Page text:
Although it is important, then, to measure the poverty level of the nations of the world, it is rather difficult to do so. One problem is that the different nations have different standards of living. If an American woman who has a family to feed earns $10 per day, or about $3,650 per year, she and her family are very poor by American standards. However, a woman who earns the equivalent of $10 per day in many poor nations may be well off by those nations’ standards, and she would be able to afford many more goods and services than her American counterpart.

Another problem was first encountered in Chapter 7 “Social Stratification and Social Class” in the discussion of poverty in the United States. No matter what income level might be used as an “official” poverty line for the nations of the world, this level is inevitably an arbitrary number. An individual or family whose income is just a bit above the official poverty line is not counted as being officially poor, even though they are still poor for all practical purposes. Moreover, the most common measures of official global poverty ignore . Individuals and families may move into and out of poverty within a given year or two, often more than once. Measures of global poverty (as well as measures of U.S. poverty) determine the number of poor people at one point in time and thus provide an underestimate of the number of people who are poor at least once in a given year.

A third problem concerns exactly what is meant by poverty. Although poverty is usually thought of in monetary terms, some analysts emphasize that poverty involves things in addition to money, such as inadequate nutrition and illiteracy. These analysts favor using measures such as calorie consumption or level of malnutrition as indicators of poverty.

How, then, is global poverty measured? A very common and popular measure is one used by the World Bank, an international institution, funded by wealthy nations, that provides loans, grants, and other aid to help poor and middle-income nations develop their infrastructure and thus reduce their poverty. The World Bank puts the official global poverty line (which is considered a measure of absolute poverty) at income under $1.90 per person per day (updated in 2015), which amounts to about $694 yearly per person or $2,774 for a family of four. is the level of poverty at which an individual is struggling to meet basic needs, such as having adequate nutrition and shelter. According to the World Bank, in 2013, 10.7% of the world’s population were in absolute poverty, which equated to 766 million people. Eighty-percent of people in absolute poverty live in rural communities, they are disproportionately young (44% are 14 years old or younger), poorly educated and employed in agriculture (2016).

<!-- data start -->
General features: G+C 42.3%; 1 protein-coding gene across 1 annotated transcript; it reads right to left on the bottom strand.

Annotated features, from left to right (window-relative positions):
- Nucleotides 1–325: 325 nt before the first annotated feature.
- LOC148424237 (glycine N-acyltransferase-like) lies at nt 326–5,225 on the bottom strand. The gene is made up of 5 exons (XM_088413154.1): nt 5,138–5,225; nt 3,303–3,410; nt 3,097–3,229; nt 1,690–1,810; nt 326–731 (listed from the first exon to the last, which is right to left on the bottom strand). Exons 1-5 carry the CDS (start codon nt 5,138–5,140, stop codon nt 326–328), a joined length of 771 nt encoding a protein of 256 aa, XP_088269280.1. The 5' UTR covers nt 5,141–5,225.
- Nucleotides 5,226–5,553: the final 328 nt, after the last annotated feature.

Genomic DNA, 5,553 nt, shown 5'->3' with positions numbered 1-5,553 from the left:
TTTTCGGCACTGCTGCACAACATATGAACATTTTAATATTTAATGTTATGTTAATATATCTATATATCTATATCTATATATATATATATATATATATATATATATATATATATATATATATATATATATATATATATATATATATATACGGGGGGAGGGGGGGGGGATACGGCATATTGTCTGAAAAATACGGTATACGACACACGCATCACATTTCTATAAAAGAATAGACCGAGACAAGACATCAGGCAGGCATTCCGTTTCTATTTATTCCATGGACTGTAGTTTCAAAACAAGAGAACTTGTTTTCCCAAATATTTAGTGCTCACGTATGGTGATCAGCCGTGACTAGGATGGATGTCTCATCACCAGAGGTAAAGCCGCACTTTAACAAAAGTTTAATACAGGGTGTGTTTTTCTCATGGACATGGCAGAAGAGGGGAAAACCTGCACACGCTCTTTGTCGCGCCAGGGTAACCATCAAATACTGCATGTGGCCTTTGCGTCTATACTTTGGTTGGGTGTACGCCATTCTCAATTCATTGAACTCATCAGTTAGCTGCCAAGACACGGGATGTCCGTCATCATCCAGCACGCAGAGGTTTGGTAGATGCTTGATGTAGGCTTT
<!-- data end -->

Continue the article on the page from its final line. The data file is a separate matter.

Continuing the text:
Poverty Indexes

In addition to the Human Development Index discussed earlier in this chapter, the United Nations Development Programme (UNDP) also developed a similar measure to measure global poverty called the (MPI). This measure reflects the UNDP’s belief that poverty means more than a lack of money and that measures of poverty must include nonmonetary components of social well-being. Accordingly, the MPI incorporates a range of deprivation measures applied to each nation’s households. Households are considered poor according to their composite score on three categories of indicators of deprivation:

  1. Health
    1. Child mortality (any child in the household has died)
    2. Nutrition (anyone in the family is malnourished)
  2. Education
    1. Schooling (no household member has completed 5 years of schooling)
    2. Enrollment (any child in the family is not in school before grade 9)
  3. Standard of living
    1. Electricity (the household does not have electricity)
    2. Drinking water (the household does not have access to clean drinking water)
    3. Sanitation (the household does not have adequate disposal of human waste)
    4. Flooring (the floor is made out of dirt, sand, or manure [dung])
    5. Cooking fuel (the household cooks with charcoal, dung, or wood)
    6. Assets (the household doesn’t own more than one bicycle, motorbike, radio, phone or T.V.)

A person is considered poor if he or she experiences deprivation in any of the following combinations of indicators:

  1. any two health and/or education indicators, or
  2. all six standard of living indicators, or
  3. one health/education indicator plus three standard of living indicators.

When the MPI is used to measure poverty, of the 102 countries examined, almost 1/3 of the population of these nations live in multidimensional poverty. Half of the poor people on the planet according to the MPI live in South Asia, and one-fourth live in Africa (Alkire & Santos, 2010). The five poorest nations according to the MPI are all African: Niger, South Sudan, Ethiopia, Chad and Burkina Faso. In these nations, at least 82% of the population lives in poverty.

Global Inequality